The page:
Jessica Chilin-Hernández, Assistant Director for Research, Programming, Advocacy & Operations
Jessica Chilin serves as the Kalmanovitz Initiative for Labor and the Working Poor’s Assistant Director for Research, Programming, Advocacy & Operations. At KI, Jessica works to advance respect for the dignity of labor and workers. She is currently pursuing a Master’s in Latin American Studies at Georgetown University’s Edmund A. Walsh School of Foreign Service. Prior to joining the Kalmanovitz Initiative, she worked for the Alwaleed Bin Talal Center for Muslim-Christian Understanding at Georgetown University working to advance and support interfaith relations. Jessica is a proud 2012 graduate from the College of William & Mary. While at William & Mary, she was actively involved in the Latin-American Student Union and Muslims Students Association.
Alex Taliadoros, Director of Organizing
Alex Taliadors coordinates the Initiative’s community organizing efforts in the D.C. area, manages projects such as the Immigration Labor Project and the Citizenship Scholarship, and oversees the Initiative’s digital communications. Alex also sits on the Board of Many Languages One Voice, serves as an organizer for Sanctuary DMV, leads Young Adult Ministry at the Shrine of the Sacred Heart, and is an active member of the Congregation Action Network. Alex is a 2014 graduate of Georgetown University’s School of Foreign Service where he studied International Political Economy. During his time at Georgetown, he was an active member in the Georgetown Solidarity Committee, cofounded the Interfaith Sandwiches Program for the homeless, and served on the University’s Advisory Committee for Business Practices for three years.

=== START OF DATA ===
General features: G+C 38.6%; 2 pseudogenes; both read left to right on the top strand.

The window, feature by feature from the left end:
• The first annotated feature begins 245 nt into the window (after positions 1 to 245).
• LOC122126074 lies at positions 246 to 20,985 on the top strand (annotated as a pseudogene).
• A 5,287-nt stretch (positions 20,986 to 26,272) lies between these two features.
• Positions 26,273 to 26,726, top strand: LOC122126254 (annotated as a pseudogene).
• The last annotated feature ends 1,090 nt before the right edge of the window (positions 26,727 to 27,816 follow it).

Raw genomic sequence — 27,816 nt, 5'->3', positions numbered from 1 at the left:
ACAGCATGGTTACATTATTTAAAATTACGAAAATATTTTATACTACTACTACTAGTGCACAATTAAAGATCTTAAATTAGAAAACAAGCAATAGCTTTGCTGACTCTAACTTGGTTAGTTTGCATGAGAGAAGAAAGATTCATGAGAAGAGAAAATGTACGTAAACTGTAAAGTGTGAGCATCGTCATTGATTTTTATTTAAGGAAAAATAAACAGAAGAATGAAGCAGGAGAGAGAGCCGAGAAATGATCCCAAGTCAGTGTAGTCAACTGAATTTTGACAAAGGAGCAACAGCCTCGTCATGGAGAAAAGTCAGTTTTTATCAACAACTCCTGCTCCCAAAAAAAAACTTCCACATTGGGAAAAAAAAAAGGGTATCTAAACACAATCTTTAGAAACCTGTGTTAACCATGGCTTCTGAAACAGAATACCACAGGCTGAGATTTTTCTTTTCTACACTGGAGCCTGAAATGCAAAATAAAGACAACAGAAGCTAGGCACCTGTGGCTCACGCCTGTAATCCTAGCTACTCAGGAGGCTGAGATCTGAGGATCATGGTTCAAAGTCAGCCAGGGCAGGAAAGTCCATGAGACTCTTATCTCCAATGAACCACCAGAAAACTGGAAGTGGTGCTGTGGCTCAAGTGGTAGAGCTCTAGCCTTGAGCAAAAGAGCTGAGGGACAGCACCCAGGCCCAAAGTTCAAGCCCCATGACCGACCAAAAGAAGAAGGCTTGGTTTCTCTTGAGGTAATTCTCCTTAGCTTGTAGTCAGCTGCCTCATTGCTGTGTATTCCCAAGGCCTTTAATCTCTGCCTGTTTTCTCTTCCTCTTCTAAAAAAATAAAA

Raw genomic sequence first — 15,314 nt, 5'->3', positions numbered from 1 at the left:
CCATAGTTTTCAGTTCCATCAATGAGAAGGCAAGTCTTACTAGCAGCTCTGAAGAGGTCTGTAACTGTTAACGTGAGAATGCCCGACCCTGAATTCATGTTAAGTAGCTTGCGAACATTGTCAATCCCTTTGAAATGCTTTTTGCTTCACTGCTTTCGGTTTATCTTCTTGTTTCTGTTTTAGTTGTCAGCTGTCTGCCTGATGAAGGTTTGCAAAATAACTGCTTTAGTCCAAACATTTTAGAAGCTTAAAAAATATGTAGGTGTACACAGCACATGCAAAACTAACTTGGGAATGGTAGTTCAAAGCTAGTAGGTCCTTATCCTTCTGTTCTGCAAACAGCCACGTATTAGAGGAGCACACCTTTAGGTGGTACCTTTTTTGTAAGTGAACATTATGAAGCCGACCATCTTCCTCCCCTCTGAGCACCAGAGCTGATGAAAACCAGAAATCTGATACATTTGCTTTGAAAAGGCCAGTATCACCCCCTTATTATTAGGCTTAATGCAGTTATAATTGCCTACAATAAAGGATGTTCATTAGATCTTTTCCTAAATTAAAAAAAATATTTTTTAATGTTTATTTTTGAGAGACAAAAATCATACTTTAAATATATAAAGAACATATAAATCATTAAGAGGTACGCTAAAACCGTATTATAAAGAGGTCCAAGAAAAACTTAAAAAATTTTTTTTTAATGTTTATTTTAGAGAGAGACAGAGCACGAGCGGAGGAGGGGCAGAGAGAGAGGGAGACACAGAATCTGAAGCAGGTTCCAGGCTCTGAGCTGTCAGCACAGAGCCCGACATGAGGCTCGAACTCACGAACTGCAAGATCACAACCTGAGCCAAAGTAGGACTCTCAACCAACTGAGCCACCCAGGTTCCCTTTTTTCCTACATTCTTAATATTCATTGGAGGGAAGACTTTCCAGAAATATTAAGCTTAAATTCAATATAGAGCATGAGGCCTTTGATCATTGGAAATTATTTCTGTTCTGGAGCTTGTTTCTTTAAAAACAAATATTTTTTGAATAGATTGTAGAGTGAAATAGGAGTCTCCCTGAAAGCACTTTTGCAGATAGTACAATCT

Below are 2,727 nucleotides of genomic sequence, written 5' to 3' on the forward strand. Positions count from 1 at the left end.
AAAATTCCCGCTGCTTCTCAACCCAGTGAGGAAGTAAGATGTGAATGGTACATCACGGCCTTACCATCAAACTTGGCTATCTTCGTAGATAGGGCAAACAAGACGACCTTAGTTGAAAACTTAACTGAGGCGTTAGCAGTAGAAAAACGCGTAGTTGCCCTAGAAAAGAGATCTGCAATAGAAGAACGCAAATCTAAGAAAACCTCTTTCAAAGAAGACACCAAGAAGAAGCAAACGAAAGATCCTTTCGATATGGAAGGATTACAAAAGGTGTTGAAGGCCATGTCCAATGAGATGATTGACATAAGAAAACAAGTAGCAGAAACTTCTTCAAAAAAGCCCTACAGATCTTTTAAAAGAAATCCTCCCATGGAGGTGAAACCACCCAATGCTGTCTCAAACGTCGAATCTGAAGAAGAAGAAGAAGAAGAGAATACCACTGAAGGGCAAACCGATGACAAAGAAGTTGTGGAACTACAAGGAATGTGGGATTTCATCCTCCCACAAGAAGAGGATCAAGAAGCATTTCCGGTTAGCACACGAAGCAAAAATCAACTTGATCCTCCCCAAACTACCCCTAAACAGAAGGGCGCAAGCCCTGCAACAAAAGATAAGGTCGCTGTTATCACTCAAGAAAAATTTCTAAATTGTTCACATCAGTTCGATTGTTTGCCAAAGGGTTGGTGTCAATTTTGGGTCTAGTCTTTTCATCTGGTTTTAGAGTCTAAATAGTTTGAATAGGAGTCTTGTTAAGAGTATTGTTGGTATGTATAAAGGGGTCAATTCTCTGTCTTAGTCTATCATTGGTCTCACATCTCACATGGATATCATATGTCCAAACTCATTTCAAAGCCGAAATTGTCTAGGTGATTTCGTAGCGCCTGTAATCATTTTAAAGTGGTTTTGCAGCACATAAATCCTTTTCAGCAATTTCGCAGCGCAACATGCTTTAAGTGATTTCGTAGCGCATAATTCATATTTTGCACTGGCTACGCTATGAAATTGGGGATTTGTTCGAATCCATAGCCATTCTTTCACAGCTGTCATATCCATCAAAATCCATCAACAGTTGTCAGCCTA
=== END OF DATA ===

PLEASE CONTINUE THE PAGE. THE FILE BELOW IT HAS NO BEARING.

Patrick Dixon, Ph.D., Research Analyst
Patrick Dixon graduated from Georgetown Univesity with a doctoral degree in History in 2015. His areas of specialization and research interests include the food and restaurant industries, agribusiness, and the nature of work in rural communities. His dissertation was entitled, “The Hamlet Factory Fire and the Political Economy of Poultry in the Twentieth Century.” He has also carried out research on public and private sector unionism, the tech industry, and workplace safety, and is presently focused upon new models of university procurement. He is the Managing Editor of LABOR: Studies in Working-Class History, and frequently carries out interviews on Union City Radio’s Labor History Today podcast. Prior to moving to the United States he received a bachelors degree in American Studies at the University of Sussex and a masters in Modern History at University College London.
Juan Belmán Guerrero, Program Manager